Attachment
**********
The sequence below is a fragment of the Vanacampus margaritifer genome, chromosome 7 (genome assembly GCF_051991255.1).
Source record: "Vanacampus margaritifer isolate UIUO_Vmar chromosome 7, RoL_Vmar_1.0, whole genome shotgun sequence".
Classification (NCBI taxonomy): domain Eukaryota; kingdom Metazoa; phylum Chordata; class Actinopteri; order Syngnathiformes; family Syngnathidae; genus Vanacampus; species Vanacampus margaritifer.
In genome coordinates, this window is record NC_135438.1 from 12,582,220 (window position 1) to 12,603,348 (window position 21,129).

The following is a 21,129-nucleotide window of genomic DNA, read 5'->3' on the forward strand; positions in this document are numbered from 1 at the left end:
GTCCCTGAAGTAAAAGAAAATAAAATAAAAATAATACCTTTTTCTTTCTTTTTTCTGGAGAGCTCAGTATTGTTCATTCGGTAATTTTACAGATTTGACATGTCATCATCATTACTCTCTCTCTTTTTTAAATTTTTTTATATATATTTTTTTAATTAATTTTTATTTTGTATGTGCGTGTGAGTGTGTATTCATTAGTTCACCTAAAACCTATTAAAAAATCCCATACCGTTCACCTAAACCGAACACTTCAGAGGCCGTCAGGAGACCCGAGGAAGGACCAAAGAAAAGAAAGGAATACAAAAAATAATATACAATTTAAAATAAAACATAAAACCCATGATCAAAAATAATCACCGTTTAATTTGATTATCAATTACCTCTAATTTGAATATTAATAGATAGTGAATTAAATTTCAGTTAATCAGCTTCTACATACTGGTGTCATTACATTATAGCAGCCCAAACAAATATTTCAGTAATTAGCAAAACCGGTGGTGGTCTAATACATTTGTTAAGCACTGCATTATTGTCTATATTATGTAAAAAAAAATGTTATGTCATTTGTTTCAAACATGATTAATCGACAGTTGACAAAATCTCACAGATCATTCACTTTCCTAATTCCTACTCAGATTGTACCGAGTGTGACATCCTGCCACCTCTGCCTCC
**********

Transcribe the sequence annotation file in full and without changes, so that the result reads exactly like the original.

The sequence below is a fragment of the Vanacampus margaritifer genome, chromosome 7 (genome assembly GCF_051991255.1).
Source record: "Vanacampus margaritifer isolate UIUO_Vmar chromosome 7, RoL_Vmar_1.0, whole genome shotgun sequence".
Classification (NCBI taxonomy): domain Eukaryota; kingdom Metazoa; phylum Chordata; class Actinopteri; order Syngnathiformes; family Syngnathidae; genus Vanacampus; species Vanacampus margaritifer.
In genome coordinates, this window is record NC_135438.1 from 12,582,220 (window position 1) to 12,603,348 (window position 21,129).

The following is a 21,129-nucleotide window of genomic DNA, read 5'->3' on the forward strand; positions in this document are numbered from 1 at the left end:
GTCCCTGAAGTAAAAGAAAATAAAATAAAAATAATACCTTTTTCTTTCTTTTTTCTGGAGAGCTCAGTATTGTTCATTCGGTAATTTTACAGATTTGACATGTCATCATCATTACTCTCTCTCTTTTTTAAATTTTTTTATATATATTTTTTTAATTAATTTTTATTTTGTATGTGCGTGTGAGTGTGTATTCATTAGTTCACCTAAAACCTATTAAAAAATCCCATACCGTTCACCTAAACCGAACACTTCAGAGGCCGTCAGGAGACCCGAGGAAGGACCAAAGAAAAGAAAGGAATACAAAAAATAATATACAATTTAAAATAAAACATAAAACCCATGATCAAAAATAATCACCGTTTAATTTGATTATCAATTACCTCTAATTTGAATATTAATAGATAGTGAATTAAATTTCAGTTAATCAGCTTCTACATACTGGTGTCATTACATTATAGCAGCCCAAACAAATATTTCAGTAATTAGCAAAACCGGTGGTGGTCTAATACATTTGTTAAGCACTGCATTATTGTCTATATTATGTAAAAAAAAATGTTATGTCATTTGTTTCAAACATGATTAATCGACAGTTGACAAAATCTCACAGATCATTCACTTTCCTAATTCCTACTCAGATTGTACCGAGTGTGACATCCTGCCACCTCTGCCTCC